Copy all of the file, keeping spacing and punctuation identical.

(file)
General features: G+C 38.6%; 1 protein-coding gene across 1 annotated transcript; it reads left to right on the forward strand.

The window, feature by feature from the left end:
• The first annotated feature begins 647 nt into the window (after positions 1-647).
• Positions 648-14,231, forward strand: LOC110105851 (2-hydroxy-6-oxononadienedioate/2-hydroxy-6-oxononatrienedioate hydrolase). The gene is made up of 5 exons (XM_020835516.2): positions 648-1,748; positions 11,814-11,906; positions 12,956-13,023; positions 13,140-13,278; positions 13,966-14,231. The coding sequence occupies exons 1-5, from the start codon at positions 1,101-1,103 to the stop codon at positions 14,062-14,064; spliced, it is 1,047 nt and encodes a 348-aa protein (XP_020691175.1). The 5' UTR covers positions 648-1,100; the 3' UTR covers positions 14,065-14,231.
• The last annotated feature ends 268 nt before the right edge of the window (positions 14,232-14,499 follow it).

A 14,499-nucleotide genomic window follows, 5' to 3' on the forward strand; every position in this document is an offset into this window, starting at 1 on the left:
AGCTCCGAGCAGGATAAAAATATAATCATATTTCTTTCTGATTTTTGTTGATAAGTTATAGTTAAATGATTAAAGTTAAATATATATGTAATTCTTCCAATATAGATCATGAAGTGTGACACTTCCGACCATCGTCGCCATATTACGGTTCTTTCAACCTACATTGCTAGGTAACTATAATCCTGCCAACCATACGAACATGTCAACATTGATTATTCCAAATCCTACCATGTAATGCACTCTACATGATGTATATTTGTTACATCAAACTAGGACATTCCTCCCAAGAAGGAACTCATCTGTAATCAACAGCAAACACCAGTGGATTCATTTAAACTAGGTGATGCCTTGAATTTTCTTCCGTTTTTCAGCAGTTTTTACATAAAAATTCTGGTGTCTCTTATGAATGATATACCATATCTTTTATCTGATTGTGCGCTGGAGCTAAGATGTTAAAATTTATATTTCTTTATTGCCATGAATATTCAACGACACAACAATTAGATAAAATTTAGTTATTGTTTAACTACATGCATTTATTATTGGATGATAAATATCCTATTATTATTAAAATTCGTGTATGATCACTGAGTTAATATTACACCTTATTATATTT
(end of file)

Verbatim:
General features: G+C 38.6%; 1 protein-coding gene across 1 annotated transcript; it reads left to right on the forward strand.

The window, feature by feature from the left end:
• The first annotated feature begins 647 nt into the window (after positions 1-647).
• Positions 648-14,231, forward strand: LOC110105851 (2-hydroxy-6-oxononadienedioate/2-hydroxy-6-oxononatrienedioate hydrolase). The gene is made up of 5 exons (XM_020835516.2): positions 648-1,748; positions 11,814-11,906; positions 12,956-13,023; positions 13,140-13,278; positions 13,966-14,231. The coding sequence occupies exons 1-5, from the start codon at positions 1,101-1,103 to the stop codon at positions 14,062-14,064; spliced, it is 1,047 nt and encodes a 348-aa protein (XP_020691175.1). The 5' UTR covers positions 648-1,100; the 3' UTR covers positions 14,065-14,231.
• The last annotated feature ends 268 nt before the right edge of the window (positions 14,232-14,499 follow it).

A 14,499-nucleotide genomic window follows, 5' to 3' on the forward strand; every position in this document is an offset into this window, starting at 1 on the left:
AGCTCCGAGCAGGATAAAAATATAATCATATTTCTTTCTGATTTTTGTTGATAAGTTATAGTTAAATGATTAAAGTTAAATATATATGTAATTCTTCCAATATAGATCATGAAGTGTGACACTTCCGACCATCGTCGCCATATTACGGTTCTTTCAACCTACATTGCTAGGTAACTATAATCCTGCCAACCATACGAACATGTCAACATTGATTATTCCAAATCCTACCATGTAATGCACTCTACATGATGTATATTTGTTACATCAAACTAGGACATTCCTCCCAAGAAGGAACTCATCTGTAATCAACAGCAAACACCAGTGGATTCATTTAAACTAGGTGATGCCTTGAATTTTCTTCCGTTTTTCAGCAGTTTTTACATAAAAATTCTGGTGTCTCTTATGAATGATATACCATATCTTTTATCTGATTGTGCGCTGGAGCTAAGATGTTAAAATTTATATTTCTTTATTGCCATGAATATTCAACGACACAACAATTAGATAAAATTTAGTTATTGTTTAACTACATGCATTTATTATTGGATGATAAATATCCTATTATTATTAAAATTCGTGTATGATCACTGAGTTAATATTACACCTTATTATATTT